The tantalum barrier removal agent may be acetamidine, acetamidine salts, acetamidine derivatives, arginine, arginine salts, argine derivatives, formamidine, formamidine salts, formamidine derivatives, guanidine derivatives, guanidine salts and mixtures thereof. These barrier removal agents appear to have a strong affinity for tantalum barrier materials and titanium-containing materials at acidic pH levels. This affinity appears to accelerate the barrier removal rate with limited abrasive or optionally, without the use of any abrasives. This limited use of abrasive allows the polishing to remove the tantalum barrier at a rate greater than the dielectric and the metal interconnect. Particular effective derivatives and salts include acetamidine hydrochloride, amino-guanidine hydrochloride, arginine, formamidine, formamidinesulfinic acid, formamidine acetate, guanidine hydrochloride, guanidine sulfate, guanidine acetic acid, guanidine carbonate, guanidine nitrate and mixtures thereof. Preferably, the solution contains 0.01 to 12 weight percent barrier removal agent. For purposes of this specification, all concentrations have values expressed in weight percent based upon the total weight of the polishing composition, unless specifically noted otherwise. Most preferably, the solution contains 0.1 to 10 weight percent barrier removal agent and for most applications, barrier removal agent concentrations between 0.2 and 6 weight percent provide sufficient barrier removal rates.

The barrier removal agent provides efficacy over a broad pH range in solutions containing a balance of water. This solution's useful pH range extends at least from 2 to 12. Preferably, the solution has a pH between 2 and 7. Most preferably, the solutions pH is between 5 and 6. Typical agents for adjusting pH downward include nitric acid, sulfuric acid, hydrochloric acid, phosphoric acid and organic acids. Most preferably, potassium hydroxide and nitric acid provide final pH adjustments, as required. In addition, the solution most preferably relies upon a balance of deionized water to limit incidental impurities.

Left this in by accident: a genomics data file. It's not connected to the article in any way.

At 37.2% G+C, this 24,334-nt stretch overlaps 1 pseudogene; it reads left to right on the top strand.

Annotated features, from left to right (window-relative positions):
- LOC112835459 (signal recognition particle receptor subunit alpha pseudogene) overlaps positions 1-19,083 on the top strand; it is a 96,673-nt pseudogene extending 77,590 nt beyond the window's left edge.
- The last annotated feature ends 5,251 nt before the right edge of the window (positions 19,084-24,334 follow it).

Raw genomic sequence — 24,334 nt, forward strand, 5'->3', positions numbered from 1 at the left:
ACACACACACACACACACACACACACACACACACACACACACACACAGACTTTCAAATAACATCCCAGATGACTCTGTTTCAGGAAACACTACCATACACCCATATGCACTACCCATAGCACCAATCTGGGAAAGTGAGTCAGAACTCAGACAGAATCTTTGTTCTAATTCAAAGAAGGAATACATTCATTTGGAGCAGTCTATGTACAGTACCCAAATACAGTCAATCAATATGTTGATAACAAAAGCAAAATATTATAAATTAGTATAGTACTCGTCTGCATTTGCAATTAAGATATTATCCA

The composition contains 0.01 to 25 weight percent oxidizer. The oxidizer is particularly effective in allowing operation of the slurry at acidic pH levels. Preferably, the solution contains 0.01 to 15 weight percent oxidizer. Most preferably, the solution contains 0.01 to 5 weight percent oxidizer. The oxidizing agent can be at least one of a number of oxidizing compounds, such as hydrogen peroxide, monopersulfates, iodates, magnesium perphthalate, peracetic acid, persulfates, bromates, perbromates, perchlorates, periodates, ferric nitrate, iron salts, cerium salts, Mn (III) salts, Mn(IV) salts and Mn (VI) salts, silver salts, copper salts, chromium salts, cobalt salts, halogens, hypochlorites and mixtures thereof. Furthermore, it is often advantageous to use a mixture of oxidizer compounds. Preferably, the oxidizer is either hydrogen peroxide or iodate. When the polishing slurry contains an unstable oxidizing agent, such as, hydrogen peroxide, it is often most advantageous to mix the oxidizer into the slurry at the point of use. At pH levels below 7, the solution requires an oxidizer to facilitate barrier removal. For acidic pH levels, the most advantageous oxidizer is hydrogen peroxide.